Children less than 8 years, and especially infants, are more susceptible to upper cervical spine injury. Moreover, validated decision rules for suspected cervical spine injury imaging have not been proven to be as sensitive or specific for children less than 8 years of age.
The pediatric cervical spine has greater elasticity of the ligamentous structures, while the cartilaginous structures are less calcified. An infant's neck musculature is underdeveloped, with a disproportionally large head. These factors increase the risk of cervical spine injury, and can make it difficult to properly place protective cervical collars in infants while assessing them for injury.
In very young children, consider placing padding under the shoulders to prevent abnormal flexion that can occur with placement of a cervical collar, and consider having a lower threshold to image if mechanism history or exam is concerning.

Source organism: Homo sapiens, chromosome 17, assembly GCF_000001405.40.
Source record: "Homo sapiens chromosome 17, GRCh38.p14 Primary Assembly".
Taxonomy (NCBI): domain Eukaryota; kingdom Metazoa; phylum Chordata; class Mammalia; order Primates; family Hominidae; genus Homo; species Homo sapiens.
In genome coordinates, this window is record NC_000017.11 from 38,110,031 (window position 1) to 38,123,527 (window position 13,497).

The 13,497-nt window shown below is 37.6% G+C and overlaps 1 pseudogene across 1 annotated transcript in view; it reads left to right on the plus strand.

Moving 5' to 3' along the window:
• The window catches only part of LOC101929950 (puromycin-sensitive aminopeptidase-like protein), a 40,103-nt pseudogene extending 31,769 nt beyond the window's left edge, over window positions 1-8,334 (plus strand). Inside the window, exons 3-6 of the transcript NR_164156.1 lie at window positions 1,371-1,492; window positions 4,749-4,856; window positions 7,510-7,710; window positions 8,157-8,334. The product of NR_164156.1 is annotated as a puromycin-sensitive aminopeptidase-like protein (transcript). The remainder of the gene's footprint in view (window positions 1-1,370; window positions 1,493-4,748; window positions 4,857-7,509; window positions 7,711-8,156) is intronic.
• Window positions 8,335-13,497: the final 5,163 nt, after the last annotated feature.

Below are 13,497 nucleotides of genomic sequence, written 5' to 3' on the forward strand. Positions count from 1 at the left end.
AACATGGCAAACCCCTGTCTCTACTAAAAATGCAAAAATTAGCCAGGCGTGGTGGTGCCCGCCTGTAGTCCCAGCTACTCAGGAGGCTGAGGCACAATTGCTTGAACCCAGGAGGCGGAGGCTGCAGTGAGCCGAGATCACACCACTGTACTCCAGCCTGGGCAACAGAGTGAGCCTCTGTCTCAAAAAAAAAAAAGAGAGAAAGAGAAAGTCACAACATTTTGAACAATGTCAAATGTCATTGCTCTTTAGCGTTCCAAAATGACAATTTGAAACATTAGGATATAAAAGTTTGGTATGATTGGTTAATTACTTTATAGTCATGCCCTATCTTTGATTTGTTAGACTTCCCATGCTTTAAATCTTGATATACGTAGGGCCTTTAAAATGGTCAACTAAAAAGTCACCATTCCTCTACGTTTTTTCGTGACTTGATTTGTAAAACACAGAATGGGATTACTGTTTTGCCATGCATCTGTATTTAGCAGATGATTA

Children are not little adults! Clinicians must acknowledge the anatomic differences, varying age-related ability to cooperate with examination, pediatric specific injury mechanisms, and decreased reliability of validated decision rules for imaging in children, especially when younger than 8 years old.
Murray BL, Cordle RJ: Pediatric Trauma, in Walls RM, Hockberger RS, Gausche-Hill M, et al (eds): Rosen’s Emergency Medicine: Concepts and Clinical Practice, ed 9. Philadelphia, Elsevier 2018, (Ch) 165:p 2042-2057.
Leonard JR, Jaffe DM, Kuppermann N, et al. Cervical spine injury patterns in children. Pediatrics 2014; 133:e1179.